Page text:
Reasons to be cheerful, part three: the Bank of Scotland's labour market barometer is registering another month of improvement.
That's on the back of employment figures last week, and purchasing managers both saying things continue to be on the up.
A caution though, is that there's a fairly consistent picture that the upward swing is slowing a bit.
That much is worth keeping in mind when Scotland faces the most recent growth figures this week.
Due out on Wednesday, the Gross Domestic Product (GDP, though technically speaking, it's a measure of gross value added or GVA, but let's not get too technical about it) covers the first quarter of this year.
A lot of water has flowed under the bridge since then, with some aspects of the economy getting better (the jobs market and exports), others showing marked signs of deterioration (retail and consumer confidence), some rumbling threateningly in the background (public sector cuts) and some at rapidly growing risk of exploding hideously (the euro and US debt crises).
But at least the figures will give some indication of how Scotland's economy is faring when set against its dominant benchmark - the UK as a whole.
Prepare for disappointment
The UK saw a 0.5% decline in output in the final quarter of last year, followed by a disappointing 0.5% growth in the first quarter of this year. Its second quarter figure is due out later this month.
Scotland's Q4 figure for 2010 was 0.4% - better than the UK, but hardly something to crow about.
One person who probably has a better clue than most about what to expect with the Q1 Scottish figures is Andrew Goudie, who retired from his job as chief economic adviser to the Scottish government on Friday.
Before his departure, he updated ministers on the State of the Economy. The rest of us can see it online at the Scottish government website. It's a very useful and clear update covering recent developments in world, UK and Scottish economic indicators.
His view of Scotland's economic prospects are that: "Quarterly Scottish GDP growth is likely to remain volatile for the foreseeable future, as the economy continues towards recovery and a return to trend growth.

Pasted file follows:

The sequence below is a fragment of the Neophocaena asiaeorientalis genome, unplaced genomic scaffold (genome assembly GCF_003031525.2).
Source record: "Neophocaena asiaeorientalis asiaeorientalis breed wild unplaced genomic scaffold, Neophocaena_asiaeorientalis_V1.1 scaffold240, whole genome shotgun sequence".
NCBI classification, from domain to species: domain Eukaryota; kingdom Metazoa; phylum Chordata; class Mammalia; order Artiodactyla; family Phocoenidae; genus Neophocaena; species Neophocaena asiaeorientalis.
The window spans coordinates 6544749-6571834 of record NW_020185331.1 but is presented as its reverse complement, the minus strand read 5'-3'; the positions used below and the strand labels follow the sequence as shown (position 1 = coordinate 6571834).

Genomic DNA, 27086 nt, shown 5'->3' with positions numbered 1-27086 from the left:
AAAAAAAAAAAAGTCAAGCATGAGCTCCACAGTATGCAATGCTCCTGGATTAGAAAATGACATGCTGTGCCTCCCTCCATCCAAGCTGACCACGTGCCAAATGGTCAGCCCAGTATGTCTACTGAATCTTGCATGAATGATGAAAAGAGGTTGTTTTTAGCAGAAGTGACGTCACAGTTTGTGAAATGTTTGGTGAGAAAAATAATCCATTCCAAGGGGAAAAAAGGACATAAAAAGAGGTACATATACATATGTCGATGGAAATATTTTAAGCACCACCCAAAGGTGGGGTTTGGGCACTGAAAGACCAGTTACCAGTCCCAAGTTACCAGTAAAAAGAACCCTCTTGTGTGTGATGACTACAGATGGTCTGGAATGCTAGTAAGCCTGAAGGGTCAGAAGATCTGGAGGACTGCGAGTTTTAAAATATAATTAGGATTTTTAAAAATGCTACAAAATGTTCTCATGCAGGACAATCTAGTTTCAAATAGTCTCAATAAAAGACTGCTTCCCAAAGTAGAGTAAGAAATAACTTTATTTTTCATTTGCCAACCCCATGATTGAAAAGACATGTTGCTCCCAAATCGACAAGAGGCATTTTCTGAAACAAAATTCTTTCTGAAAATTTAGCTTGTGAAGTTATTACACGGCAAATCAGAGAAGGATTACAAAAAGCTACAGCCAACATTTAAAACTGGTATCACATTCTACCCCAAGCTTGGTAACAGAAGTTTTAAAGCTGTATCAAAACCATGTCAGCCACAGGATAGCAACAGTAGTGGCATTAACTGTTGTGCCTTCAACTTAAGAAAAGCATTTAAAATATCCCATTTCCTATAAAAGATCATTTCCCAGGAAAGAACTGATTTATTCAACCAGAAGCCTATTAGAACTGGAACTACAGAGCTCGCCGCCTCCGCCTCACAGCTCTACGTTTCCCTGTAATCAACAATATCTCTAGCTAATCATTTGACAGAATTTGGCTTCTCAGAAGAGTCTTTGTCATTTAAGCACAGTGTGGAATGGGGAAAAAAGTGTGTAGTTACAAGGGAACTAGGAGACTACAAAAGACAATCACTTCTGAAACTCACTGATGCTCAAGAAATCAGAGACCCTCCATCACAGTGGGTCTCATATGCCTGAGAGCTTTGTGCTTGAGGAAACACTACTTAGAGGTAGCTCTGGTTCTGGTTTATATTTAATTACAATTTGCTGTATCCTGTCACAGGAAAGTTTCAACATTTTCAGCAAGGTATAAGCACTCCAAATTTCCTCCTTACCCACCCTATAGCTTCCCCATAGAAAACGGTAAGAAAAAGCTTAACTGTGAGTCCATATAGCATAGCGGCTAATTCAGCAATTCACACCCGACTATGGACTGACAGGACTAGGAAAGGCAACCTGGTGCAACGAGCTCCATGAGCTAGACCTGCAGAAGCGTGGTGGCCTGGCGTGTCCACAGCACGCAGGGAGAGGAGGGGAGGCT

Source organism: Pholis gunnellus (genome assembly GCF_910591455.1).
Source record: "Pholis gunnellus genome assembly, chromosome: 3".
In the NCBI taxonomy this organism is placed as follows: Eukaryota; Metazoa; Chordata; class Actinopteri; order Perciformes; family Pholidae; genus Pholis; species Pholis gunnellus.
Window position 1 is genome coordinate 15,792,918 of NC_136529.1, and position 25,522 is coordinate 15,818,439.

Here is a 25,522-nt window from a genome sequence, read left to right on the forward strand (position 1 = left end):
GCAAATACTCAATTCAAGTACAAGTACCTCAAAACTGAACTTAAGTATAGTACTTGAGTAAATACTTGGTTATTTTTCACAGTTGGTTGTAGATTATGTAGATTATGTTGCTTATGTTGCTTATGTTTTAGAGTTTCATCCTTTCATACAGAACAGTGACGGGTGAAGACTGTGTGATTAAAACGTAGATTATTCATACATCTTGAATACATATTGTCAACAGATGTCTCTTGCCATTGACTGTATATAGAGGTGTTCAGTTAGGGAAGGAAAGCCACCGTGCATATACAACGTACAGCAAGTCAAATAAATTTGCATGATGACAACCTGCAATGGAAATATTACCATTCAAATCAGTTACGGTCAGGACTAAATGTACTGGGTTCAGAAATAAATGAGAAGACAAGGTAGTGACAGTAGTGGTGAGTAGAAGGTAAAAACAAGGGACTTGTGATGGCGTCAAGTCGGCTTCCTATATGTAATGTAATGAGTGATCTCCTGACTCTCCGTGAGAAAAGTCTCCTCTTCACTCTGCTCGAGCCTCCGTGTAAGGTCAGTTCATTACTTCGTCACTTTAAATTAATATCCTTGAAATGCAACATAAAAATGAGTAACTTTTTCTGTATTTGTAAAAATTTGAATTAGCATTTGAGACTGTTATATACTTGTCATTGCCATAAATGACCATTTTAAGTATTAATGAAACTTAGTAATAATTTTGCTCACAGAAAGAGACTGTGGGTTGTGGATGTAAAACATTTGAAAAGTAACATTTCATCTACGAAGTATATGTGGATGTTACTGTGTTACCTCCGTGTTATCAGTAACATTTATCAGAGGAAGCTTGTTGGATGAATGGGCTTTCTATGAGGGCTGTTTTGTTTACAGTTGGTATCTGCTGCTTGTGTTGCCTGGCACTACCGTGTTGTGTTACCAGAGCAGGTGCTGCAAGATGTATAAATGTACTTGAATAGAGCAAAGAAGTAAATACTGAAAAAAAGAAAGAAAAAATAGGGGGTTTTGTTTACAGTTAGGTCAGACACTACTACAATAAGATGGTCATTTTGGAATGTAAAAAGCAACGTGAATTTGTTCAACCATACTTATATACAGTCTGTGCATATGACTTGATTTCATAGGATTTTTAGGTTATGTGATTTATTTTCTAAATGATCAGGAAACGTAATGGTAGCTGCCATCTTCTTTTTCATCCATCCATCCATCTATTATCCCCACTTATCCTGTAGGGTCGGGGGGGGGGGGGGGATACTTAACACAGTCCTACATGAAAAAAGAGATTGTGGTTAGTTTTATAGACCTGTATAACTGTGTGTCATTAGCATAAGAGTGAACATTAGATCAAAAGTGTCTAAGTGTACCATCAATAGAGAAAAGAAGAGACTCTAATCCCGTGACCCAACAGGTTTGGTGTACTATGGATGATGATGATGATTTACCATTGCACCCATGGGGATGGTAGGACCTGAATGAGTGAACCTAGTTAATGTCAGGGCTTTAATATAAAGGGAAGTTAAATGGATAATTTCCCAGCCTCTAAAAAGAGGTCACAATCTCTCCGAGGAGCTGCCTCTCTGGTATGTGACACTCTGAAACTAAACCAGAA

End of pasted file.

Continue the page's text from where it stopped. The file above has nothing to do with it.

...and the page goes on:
Dr Goudie continues: "This is normal during the recovery stage of a recession, but given the nature of the downturn and temporary factors such as the adverse weather and the extended Easter vacation, such a phenomenon is likely to be even more pronounced in the next few months".
I'd interpret that as a warning to ministers to prepare for disappointing news.
Incidentally, Dr Goudie's parting assessment includes an interesting observation about Scotland's growth rate before this current downturn.
He points out that between 2004 and 2007, the Scottish economy grew faster than the UK's for three out of four years. Following some changes to the methodology introduced last year, Scotland's economic performance was better than previously thought.
So good news for the Scottish economy. But it's another voice, added to the Centre for Public Policy for Regions at Glasgow University, undermining the central Purpose (yes, with a capital P) of the SNP government elected in 2007.
That purpose was to get the GDP growth rate up to UK levels.
That government finds it unhelpful, therefore, to be told - now by its chief economic adviser - that this had already been achieved on the watch of its predecessor government.
It's not at all clear that any government with Holyrood's powers can take credit for good growth figures, or the blame when they turn bad.
But it's odd that apparently good economic news gets ignored.